However, player-versus-player has always been hugely important to Guild Wars - guilds regularly compete for thousands in cash prizes - and ArenaNet is obviously keen to keep the attention of its hardcore players, offering the same jump-right-in PvP system where everyone has access to the same skills and equipment, and success is determined by strategy. "We wanted to give our competitive players, who were a really important part of our GW1 audience, what they want," says Flannum. "Those people don't want to lose to someone who's just played more time than them. They want access to all the same skills as the other person, and they want it to be their skill in making and executing a character build to be what wins them the day."
In addition, there's also a new World PvP system, which lets you use your PvE character and equipment to play against other people on a more open battlefield, the Mists. "It's very casual PvP where you can gain levels and have ten-on-one fights or 100-on-20 fights or whatever, where everything flows naturally on the battlefield and there's no limits to how many players can be involved," elaborates Flannum, though the team can't go into specifics about exactly how players will gain access to the Mists.
Splitting the PvP into two modes, Flannum believes, is the best way to accommodate the broadest possible range of players. "We gained a lot of experience with a lot of different types of PvP from GW1, and we grew to recognise that there were really hardcore PvP players, but there were also people who wanted that more casual, in-world type of PvP. And so we decided to give both groups what they want."
It's clear that lessons have been learned from the first game, and that goes for the professions and skills too, although ArenaNet can't tell us specifics about how they will work. "I think that we allowed GW1 to get too complex, and with GW2 we have a new opportunity to make it a game that's easy to get into but which has the depth of mechanics that keeps people interested over a long time," says O'Brien.
"To give a simple example, we eventually had 1200 skills in the game. And I think that through adding three campaigns and an expansion and having ten professions and the number of skills that it did, Guild Wars grew unwieldy. We've come to realise, through developing Guild Wars, that what makes it such a fantastic game is not quantity - it's quality. This time around I think that we can really focus on the parts of the game we want to focus on, make a clean break, make sure that it stays true to the original intentions of Guild Wars, and make it the game that we always wanted it to be."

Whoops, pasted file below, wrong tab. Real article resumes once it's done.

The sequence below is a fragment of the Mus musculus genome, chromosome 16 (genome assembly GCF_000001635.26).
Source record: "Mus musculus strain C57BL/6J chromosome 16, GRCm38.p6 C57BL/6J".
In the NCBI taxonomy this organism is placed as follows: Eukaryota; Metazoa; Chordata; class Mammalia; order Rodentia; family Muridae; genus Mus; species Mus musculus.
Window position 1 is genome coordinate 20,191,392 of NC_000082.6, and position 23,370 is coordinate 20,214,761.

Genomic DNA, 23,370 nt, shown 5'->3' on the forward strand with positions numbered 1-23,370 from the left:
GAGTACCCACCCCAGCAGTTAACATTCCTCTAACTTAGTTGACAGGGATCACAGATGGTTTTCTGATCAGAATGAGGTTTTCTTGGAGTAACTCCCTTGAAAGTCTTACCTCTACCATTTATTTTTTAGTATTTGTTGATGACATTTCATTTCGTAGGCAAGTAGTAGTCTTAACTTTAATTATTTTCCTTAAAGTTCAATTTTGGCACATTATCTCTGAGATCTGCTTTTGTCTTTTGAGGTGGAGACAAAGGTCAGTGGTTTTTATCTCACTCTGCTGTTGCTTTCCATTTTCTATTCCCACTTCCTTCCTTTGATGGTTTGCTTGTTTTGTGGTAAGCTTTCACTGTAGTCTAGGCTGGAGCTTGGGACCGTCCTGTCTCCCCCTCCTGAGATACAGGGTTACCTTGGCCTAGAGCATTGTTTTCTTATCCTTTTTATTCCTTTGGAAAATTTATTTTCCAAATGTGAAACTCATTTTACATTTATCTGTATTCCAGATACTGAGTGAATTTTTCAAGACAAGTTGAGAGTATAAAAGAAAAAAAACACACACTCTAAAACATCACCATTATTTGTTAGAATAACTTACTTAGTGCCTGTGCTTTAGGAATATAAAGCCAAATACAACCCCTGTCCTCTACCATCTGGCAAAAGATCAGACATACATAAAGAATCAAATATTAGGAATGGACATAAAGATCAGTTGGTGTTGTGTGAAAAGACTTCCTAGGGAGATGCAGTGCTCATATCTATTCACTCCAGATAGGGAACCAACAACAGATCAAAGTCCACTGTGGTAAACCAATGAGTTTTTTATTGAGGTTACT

As for whether it's the game that Guild Wars players will want it to be, O'Brien is confident. "Guild Wars was a very unique game. It takes a different approach to role-playing. Looking at our competitors, it has its genesis in the Magic the Gathering tradition rather than a straight Dungeons and Dragons tradition, and I think players really appreciate that breadth. Because it was so different, I think we got a lot right, but we also got stuff wrong. Guild Wars 2 is the ultimate game for Guild Wars players."
Guild Wars 2 won't be going into beta testing until much nearer its release; ArenaNet is keen to conduct most of the testing within its own, fast-growing team. The trailer, though, and the team's enthusiasm, have redirected our attention to this potentially landmark sequel after two years of silence. If it retains the accessible values of its predecessor across a bigger, persistent, more interactive world - without forcing us to pay a monthly fee for the privilege - it could really shake things up for MMOs.